Sunday, August 30, 2015

Right now, the .01 percent...

...that invested donated over $100 million to Jeb Bush's campaign is not giving up (yet) on the former governor. That's the message from Paddy Power:

1. Jeb Bush (13/8)
2. Donald Trump (7/2)
3. Scott Walker (6/1)
4. Marco Rubio (6/1)
5. John Kasich (11/1)

But the polls show Jeb fading fast:

1. Trump (28.3 percent)
2. Ben Carson (11.6)
3. Jeb (8.0)
4. Rubio (6.6)
5. Ted Cruz (6.1)

So which is it?

For a while now, we've all assumed the Republican nomination would be a fight between a "movement" conservative and the establishment candidate. While the former was a big question mark (Rand Paul? Ted Cruz?), the latter seemed almost certainly to be Jeb (with Walker and Rubio as understudies), especially after he nudged Mitt Romney out of the race.

But then came the Donald. And while he's not exactly a "movement" conservative, he's effectively made it a two-man race with Jeb. Or is Jeb no longer the establishment's choice?

In today's Times Jonathan Martin sounds the alarm bells in Jeb's campaign (my emphasis):

Mr. Bush raised a combined $114 million for his campaign and “super PAC” in the first half of the year, but with Donald J. Trump unexpectedly surging and Mr. Bush falling in Republican polls, some of the party’s top money raisers are remaining on the fence in terms of supporting Mr. Bush. 

This reluctance, and the prospect of a hard-fought Republican contest that could last well into 2016, has prompted Mr. Bush to institute cost-saving measures in his campaign. Some aides have seen their pay cut back as part of an effort to curtail spending.


Frank Bruni, meanwhile, makes the argument for a Kasich/Rubio ticket: 

Kasich is hardly the anti-politician that many Americans seem to crave. But he doesn’t have the whiff of political royalty that Bush inevitably does. Put Bush up against Clinton and he erases some of her potential liabilities, because they’re also his: all the reminders of yesterday, all the time spent in a bubble of privilege, all the unshakable allegiances to over familiar characters.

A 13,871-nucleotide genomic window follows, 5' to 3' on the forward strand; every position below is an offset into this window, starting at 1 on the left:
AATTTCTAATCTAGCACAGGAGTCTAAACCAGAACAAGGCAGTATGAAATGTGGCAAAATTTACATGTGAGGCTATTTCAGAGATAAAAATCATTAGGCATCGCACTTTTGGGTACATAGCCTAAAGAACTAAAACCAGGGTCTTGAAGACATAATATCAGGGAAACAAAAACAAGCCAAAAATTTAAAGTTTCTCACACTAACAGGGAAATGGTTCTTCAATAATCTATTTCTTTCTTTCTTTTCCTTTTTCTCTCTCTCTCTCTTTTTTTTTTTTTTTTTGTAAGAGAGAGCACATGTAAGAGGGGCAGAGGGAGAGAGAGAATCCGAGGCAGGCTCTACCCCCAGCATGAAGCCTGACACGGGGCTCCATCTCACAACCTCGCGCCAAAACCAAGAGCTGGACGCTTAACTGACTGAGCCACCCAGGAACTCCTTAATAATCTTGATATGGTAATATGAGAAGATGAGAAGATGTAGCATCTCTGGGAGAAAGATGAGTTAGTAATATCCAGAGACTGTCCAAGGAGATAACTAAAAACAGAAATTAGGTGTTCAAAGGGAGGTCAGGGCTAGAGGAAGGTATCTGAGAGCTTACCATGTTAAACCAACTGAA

Kasich can strike a folksier chord, reminding voters, as he frequently does, that his father was a postal worker and his grandfather a coal miner.

He can do something additional that isn’t really feasible for Bush — pick, as his running mate, the person who might as well wear a sign that says “perfect Republican vice-presidential candidate.”

I mean Marco Rubio, who can seem too green for the top job but not for the No. 2 spot. He’s a talented politician. His selection could help with Hispanic voters. He connotes generational change. And he’s from Florida (as is Bush, which argues against a Bush-Rubio ticket).

Now, I still say Donald Trump won't be the Republican nominee. It's just too outlandish for me to believe. Also, the establishment would never abide by someone who, according to Ross Douthat, challenges (my emphasis):

...the entire post-Reagan conservative matrix. He can wax right wing on immigration one moment and promise to tax hedge fund managers the next. He’ll attack political correctness and then pledge to protect entitlements. He can sound like Pat Buchanan on trade and Bernie Sanders on health care. He regularly attacks the entire Iraq misadventure... 

So Trump won't be the GOP standard-bearer. But he may still be strong enough to be in that two-man race with the establishment candidate. Will it still be Bush, or someone like Kasich? Or someone else entirely? (I actually heard Romney's name mentioned the other day.)

But does it matter anyway? On Paddy Power, Hillary is still the odds-on favorite to win the general election:

1. Hillary (11/10)
2. Jeb (4/1)
3. Trump (13/2)

What's that you say? Hillary may not even get the Democratic nomination? Please. Again, from Paddy Power:

1. Hillary (1/3)
2. Joe Biden (5/1)
3. Bernie Sanders (6/1)

And in the polls:

1. Hillary (47.2 percent)
2. Bernie Sanders (22.7)
3. Joe Biden (13.9)

So what's the bottom line? Today, Hillary still beats Jeb.

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